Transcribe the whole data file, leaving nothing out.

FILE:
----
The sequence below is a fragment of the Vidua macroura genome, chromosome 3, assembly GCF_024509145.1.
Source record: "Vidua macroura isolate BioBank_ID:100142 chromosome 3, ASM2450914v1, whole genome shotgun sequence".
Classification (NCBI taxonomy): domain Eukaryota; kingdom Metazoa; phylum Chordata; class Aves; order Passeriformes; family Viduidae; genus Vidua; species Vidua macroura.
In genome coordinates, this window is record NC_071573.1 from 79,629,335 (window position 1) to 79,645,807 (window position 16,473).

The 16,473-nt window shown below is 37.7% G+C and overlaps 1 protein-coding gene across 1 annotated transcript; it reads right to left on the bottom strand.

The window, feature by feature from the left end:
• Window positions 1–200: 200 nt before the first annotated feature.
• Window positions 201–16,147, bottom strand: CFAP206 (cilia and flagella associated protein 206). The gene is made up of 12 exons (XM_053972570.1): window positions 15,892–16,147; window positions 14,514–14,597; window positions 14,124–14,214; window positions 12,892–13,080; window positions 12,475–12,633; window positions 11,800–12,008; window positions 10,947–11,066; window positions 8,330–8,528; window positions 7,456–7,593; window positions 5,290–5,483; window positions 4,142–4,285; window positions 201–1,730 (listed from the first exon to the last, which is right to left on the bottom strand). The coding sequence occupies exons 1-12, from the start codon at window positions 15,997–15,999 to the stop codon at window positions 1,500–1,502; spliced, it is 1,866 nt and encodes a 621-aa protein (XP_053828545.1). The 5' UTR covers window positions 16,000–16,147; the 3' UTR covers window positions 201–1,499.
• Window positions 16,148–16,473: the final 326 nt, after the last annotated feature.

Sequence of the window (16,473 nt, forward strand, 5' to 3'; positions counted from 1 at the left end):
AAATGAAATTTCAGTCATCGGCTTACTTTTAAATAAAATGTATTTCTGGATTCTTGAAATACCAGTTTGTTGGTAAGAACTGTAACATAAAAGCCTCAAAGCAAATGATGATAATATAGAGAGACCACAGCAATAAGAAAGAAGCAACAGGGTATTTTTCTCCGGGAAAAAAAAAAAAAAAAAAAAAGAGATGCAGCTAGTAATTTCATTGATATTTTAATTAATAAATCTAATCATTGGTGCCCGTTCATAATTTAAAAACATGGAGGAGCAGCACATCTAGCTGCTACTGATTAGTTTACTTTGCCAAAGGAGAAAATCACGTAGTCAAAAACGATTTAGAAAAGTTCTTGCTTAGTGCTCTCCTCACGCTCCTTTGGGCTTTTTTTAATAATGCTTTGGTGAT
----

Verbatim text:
The sequence below is a fragment of the Vidua macroura genome, chromosome 3, assembly GCF_024509145.1.
Source record: "Vidua macroura isolate BioBank_ID:100142 chromosome 3, ASM2450914v1, whole genome shotgun sequence".
Classification (NCBI taxonomy): domain Eukaryota; kingdom Metazoa; phylum Chordata; class Aves; order Passeriformes; family Viduidae; genus Vidua; species Vidua macroura.
In genome coordinates, this window is record NC_071573.1 from 79,629,335 (window position 1) to 79,645,807 (window position 16,473).

The 16,473-nt window shown below is 37.7% G+C and overlaps 1 protein-coding gene across 1 annotated transcript; it reads right to left on the bottom strand.

The window, feature by feature from the left end:
• Window positions 1–200: 200 nt before the first annotated feature.
• Window positions 201–16,147, bottom strand: CFAP206 (cilia and flagella associated protein 206). The gene is made up of 12 exons (XM_053972570.1): window positions 15,892–16,147; window positions 14,514–14,597; window positions 14,124–14,214; window positions 12,892–13,080; window positions 12,475–12,633; window positions 11,800–12,008; window positions 10,947–11,066; window positions 8,330–8,528; window positions 7,456–7,593; window positions 5,290–5,483; window positions 4,142–4,285; window positions 201–1,730 (listed from the first exon to the last, which is right to left on the bottom strand). The coding sequence occupies exons 1-12, from the start codon at window positions 15,997–15,999 to the stop codon at window positions 1,500–1,502; spliced, it is 1,866 nt and encodes a 621-aa protein (XP_053828545.1). The 5' UTR covers window positions 16,000–16,147; the 3' UTR covers window positions 201–1,499.
• Window positions 16,148–16,473: the final 326 nt, after the last annotated feature.

Sequence of the window (16,473 nt, forward strand, 5' to 3'; positions counted from 1 at the left end):
AAATGAAATTTCAGTCATCGGCTTACTTTTAAATAAAATGTATTTCTGGATTCTTGAAATACCAGTTTGTTGGTAAGAACTGTAACATAAAAGCCTCAAAGCAAATGATGATAATATAGAGAGACCACAGCAATAAGAAAGAAGCAACAGGGTATTTTTCTCCGGGAAAAAAAAAAAAAAAAAAAAAGAGATGCAGCTAGTAATTTCATTGATATTTTAATTAATAAATCTAATCATTGGTGCCCGTTCATAATTTAAAAACATGGAGGAGCAGCACATCTAGCTGCTACTGATTAGTTTACTTTGCCAAAGGAGAAAATCACGTAGTCAAAAACGATTTAGAAAAGTTCTTGCTTAGTGCTCTCCTCACGCTCCTTTGGGCTTTTTTTAATAATGCTTTGGTGAT